Some seeds serve a dual purpose: they serve as food, as well as filling their essential function as seeds. But all seeds share an inherent power to become something far greater than what they are. We share this inner dynamic with seeds. If we fall into the ground and die, as a seed does when it is planted, we can become radically greater--and of greater use--than we are now.

Falling into the ground and dying is the necessary precondition of this growth and greater usefulness. But it is a risky, frightening, even painful thing to do. We tend to resist it. When we meet the challenges of life, our natural inclination is to work, to fight, to do what we have to do to overcome them. But our greatest power to accomplish things is a power we find only when we surrender; only when we let ourselves fall into the ground and die. That is, we succeed best when instead of trying, we surrender; when we let ourselves serve as a medium for the power of God.

That is never more true than when we face the kind of challenge that is called "temptation" in the Bible. Temptations are most commonly seen as times when we are faced with alternatives of doing things our own way, or doing evil. But it is just as truly a temptation when our way is doing the best we can, the Lord's way is doing a great deal more or better, and our natural inclination is to do it our way, using our own best strength, skill, or judgment.

The way to overcome in these temptations is not to fight it, but to surrender and let the Lord fight it. When we are faced with a challenging task, or even a completely internal struggle, the way to victory is to admit that we cannot overcome the challenge, and to figuratively fall into the ground and die.

The Lord did just that. To become as human as we are, he let his divine omnipotence fall into the ground and die. In doing so he became the universal power that all of us can use in overcoming every temptation that comes into our lives. He overcame the hells, not as a mighty conqueror, but, in the image from Isaiah:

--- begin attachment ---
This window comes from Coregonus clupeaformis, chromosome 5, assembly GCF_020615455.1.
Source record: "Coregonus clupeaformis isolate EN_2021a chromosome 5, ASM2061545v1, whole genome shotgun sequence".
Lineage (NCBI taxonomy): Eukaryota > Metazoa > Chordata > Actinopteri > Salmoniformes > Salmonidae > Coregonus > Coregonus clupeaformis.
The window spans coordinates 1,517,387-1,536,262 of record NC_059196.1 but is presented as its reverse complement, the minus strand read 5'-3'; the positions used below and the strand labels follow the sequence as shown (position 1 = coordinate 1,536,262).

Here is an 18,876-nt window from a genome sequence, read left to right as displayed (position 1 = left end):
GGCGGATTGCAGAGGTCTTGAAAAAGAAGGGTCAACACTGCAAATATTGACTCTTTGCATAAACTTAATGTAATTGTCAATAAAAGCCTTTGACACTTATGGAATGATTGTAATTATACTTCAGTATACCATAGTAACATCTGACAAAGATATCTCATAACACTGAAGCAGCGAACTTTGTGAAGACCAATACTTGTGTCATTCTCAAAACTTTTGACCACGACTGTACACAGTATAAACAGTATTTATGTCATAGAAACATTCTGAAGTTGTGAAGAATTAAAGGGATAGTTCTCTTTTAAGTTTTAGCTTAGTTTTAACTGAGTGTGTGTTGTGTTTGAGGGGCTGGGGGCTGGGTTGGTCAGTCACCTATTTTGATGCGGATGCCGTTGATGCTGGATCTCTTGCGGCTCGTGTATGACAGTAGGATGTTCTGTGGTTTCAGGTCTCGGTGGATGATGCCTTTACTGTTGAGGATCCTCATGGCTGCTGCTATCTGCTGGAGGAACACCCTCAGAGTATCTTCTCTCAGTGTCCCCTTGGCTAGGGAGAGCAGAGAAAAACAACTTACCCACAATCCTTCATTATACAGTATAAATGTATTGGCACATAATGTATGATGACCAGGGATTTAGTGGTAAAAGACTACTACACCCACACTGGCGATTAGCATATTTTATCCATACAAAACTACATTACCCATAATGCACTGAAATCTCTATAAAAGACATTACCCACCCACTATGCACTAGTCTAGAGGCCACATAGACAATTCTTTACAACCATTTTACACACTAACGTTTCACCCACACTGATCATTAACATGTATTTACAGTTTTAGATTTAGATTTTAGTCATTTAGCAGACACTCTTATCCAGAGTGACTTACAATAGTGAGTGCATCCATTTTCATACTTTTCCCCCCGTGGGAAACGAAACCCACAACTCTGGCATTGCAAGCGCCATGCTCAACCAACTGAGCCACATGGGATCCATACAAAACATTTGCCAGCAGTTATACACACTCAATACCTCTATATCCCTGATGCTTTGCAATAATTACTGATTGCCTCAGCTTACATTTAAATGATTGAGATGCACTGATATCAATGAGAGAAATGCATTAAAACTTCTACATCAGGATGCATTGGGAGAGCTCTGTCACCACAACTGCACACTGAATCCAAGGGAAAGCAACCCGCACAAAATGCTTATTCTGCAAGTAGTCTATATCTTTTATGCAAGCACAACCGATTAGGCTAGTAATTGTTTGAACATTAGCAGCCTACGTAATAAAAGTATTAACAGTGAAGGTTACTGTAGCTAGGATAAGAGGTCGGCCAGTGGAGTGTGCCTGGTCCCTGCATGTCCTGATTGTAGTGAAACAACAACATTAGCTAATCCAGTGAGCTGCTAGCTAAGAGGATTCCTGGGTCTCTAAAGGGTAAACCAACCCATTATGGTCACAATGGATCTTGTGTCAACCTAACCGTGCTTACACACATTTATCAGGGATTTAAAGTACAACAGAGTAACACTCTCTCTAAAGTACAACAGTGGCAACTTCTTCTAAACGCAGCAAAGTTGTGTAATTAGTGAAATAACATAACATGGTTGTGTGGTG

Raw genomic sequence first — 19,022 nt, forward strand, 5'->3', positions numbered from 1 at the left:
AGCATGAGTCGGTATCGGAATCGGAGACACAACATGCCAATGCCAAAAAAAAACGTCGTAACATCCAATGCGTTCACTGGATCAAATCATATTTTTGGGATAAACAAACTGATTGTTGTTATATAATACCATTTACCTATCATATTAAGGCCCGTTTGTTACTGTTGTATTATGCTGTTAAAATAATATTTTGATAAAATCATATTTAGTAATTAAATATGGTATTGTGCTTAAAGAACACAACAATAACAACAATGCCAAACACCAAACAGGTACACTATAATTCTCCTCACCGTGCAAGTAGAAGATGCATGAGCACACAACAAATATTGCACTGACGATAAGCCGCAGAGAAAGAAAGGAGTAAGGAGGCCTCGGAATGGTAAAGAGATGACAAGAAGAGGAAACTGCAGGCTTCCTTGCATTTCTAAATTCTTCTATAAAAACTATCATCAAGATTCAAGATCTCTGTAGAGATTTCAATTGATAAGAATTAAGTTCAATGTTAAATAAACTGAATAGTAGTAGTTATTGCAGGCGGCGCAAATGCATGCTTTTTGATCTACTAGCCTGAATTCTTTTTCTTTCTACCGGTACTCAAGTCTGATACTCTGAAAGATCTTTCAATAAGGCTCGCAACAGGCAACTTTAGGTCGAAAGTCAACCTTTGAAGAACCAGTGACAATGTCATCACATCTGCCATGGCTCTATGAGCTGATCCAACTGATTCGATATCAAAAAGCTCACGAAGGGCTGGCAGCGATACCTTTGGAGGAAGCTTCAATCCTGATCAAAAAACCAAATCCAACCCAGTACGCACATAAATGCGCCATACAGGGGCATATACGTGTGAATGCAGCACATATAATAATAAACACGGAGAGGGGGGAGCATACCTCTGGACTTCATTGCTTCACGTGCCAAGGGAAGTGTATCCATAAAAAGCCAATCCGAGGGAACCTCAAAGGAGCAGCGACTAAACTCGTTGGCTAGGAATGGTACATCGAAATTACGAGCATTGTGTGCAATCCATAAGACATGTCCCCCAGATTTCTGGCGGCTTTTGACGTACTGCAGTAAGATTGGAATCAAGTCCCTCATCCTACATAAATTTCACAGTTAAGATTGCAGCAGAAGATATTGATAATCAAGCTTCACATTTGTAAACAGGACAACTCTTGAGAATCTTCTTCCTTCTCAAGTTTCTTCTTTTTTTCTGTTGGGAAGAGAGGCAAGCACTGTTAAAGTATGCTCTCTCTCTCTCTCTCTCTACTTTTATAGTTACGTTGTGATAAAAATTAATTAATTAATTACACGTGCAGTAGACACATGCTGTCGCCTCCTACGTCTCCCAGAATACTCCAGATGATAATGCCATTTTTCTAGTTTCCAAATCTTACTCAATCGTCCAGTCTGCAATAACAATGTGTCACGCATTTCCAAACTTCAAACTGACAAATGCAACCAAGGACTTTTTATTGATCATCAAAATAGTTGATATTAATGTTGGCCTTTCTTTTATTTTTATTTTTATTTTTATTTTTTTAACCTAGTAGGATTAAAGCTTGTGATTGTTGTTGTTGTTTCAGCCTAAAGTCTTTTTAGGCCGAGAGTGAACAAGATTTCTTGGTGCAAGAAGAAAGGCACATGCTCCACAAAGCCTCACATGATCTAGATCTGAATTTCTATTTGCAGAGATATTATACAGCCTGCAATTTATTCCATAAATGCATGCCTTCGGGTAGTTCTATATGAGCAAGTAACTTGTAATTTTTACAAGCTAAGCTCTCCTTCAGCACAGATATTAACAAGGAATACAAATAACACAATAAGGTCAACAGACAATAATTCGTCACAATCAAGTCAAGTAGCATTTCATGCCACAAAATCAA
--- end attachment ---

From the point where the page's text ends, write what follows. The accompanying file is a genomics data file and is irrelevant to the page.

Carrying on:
He was wounded for our transgressions, and was bruised for our iniquities. . . . He was oppressed and he was afflicted, yet he opened not his mouth. . . . They made his grave with the wicked and with a rich man in his death. (Isaiah 53:5, 7, 9)

The way to live is to fall into the ground and die. That is a great lesson for each one of us, every day. I know the truth of it from my own experience. I have struggled against temptations for years, exerting all the power of will that I could muster, but not succeeding until I quit trying to overcome them, and "fell into the ground and died" by giving up every vestige of self-confidence that I could handle the problem myself. That kind of silent surrender to something I have fought against as I would fight to save my life has felt something like dying might feel. But it has worked more vividly and dramatically than I could have believed.

I suppose each of you has a temptation you are dealing with in your life. If not, you will meet one soon, for that is the way life is. If you can trust this age-old message enough to try this method for living, and fall into the ground and die instead of trying to overcome the temptation yourself, you will find new power for living that will astonish you. When you meet a challenge that you have failed to overcome before, or that seems overpowering now, remember this simple, powerful command: fall into the ground. Let yourself go into the best you have learned in the church of how to live; and surrender yourself to it, and to the Lord.


Dear Lord, help us to lay down our struggle to maintain the status quo. As a seed must fall to the ground and die before it bears fruit, may the negative thoughts, feelings, and actions that separate us from you also fall away and die, so that new behaviors, thoughts, and feelings can come to life and fruitfulness in us. Amen.

Rev. Dr. Robert Kirven